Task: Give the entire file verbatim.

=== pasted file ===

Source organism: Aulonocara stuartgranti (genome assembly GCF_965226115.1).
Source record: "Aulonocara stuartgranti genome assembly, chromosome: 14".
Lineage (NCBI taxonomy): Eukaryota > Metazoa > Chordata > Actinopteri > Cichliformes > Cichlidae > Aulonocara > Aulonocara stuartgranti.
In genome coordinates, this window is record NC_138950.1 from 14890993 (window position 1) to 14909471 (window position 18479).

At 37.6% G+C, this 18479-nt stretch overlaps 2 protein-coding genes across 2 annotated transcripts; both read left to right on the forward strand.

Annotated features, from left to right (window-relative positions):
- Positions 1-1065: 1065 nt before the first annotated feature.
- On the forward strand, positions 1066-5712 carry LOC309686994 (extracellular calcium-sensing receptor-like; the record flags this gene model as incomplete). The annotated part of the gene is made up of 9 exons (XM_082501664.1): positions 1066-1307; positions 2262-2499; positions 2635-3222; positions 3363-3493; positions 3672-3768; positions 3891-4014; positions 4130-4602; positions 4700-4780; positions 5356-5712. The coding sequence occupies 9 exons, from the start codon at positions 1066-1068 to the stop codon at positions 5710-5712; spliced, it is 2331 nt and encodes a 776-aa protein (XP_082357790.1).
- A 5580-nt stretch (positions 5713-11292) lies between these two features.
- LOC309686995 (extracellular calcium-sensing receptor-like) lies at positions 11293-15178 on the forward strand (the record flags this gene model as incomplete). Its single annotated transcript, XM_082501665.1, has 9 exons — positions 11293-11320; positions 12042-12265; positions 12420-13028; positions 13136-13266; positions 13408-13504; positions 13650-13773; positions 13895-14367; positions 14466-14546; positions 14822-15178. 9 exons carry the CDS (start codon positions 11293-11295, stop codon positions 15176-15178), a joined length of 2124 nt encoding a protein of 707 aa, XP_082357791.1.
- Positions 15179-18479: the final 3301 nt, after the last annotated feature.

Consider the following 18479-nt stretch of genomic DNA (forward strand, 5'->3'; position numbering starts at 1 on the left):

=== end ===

Source organism: Aulonocara stuartgranti (genome assembly GCF_965226115.1).
Source record: "Aulonocara stuartgranti genome assembly, chromosome: 14".
Lineage (NCBI taxonomy): Eukaryota > Metazoa > Chordata > Actinopteri > Cichliformes > Cichlidae > Aulonocara > Aulonocara stuartgranti.
In genome coordinates, this window is record NC_138950.1 from 14890993 (window position 1) to 14909471 (window position 18479).

At 37.6% G+C, this 18479-nt stretch overlaps 2 protein-coding genes across 2 annotated transcripts; both read left to right on the forward strand.

Annotated features, from left to right (window-relative positions):
- Positions 1-1065: 1065 nt before the first annotated feature.
- On the forward strand, positions 1066-5712 carry LOC309686994 (extracellular calcium-sensing receptor-like; the record flags this gene model as incomplete). The annotated part of the gene is made up of 9 exons (XM_082501664.1): positions 1066-1307; positions 2262-2499; positions 2635-3222; positions 3363-3493; positions 3672-3768; positions 3891-4014; positions 4130-4602; positions 4700-4780; positions 5356-5712. The coding sequence occupies 9 exons, from the start codon at positions 1066-1068 to the stop codon at positions 5710-5712; spliced, it is 2331 nt and encodes a 776-aa protein (XP_082357790.1).
- A 5580-nt stretch (positions 5713-11292) lies between these two features.
- LOC309686995 (extracellular calcium-sensing receptor-like) lies at positions 11293-15178 on the forward strand (the record flags this gene model as incomplete). Its single annotated transcript, XM_082501665.1, has 9 exons — positions 11293-11320; positions 12042-12265; positions 12420-13028; positions 13136-13266; positions 13408-13504; positions 13650-13773; positions 13895-14367; positions 14466-14546; positions 14822-15178. 9 exons carry the CDS (start codon positions 11293-11295, stop codon positions 15176-15178), a joined length of 2124 nt encoding a protein of 707 aa, XP_082357791.1.
- Positions 15179-18479: the final 3301 nt, after the last annotated feature.

Consider the following 18479-nt stretch of genomic DNA (forward strand, 5'->3'; position numbering starts at 1 on the left):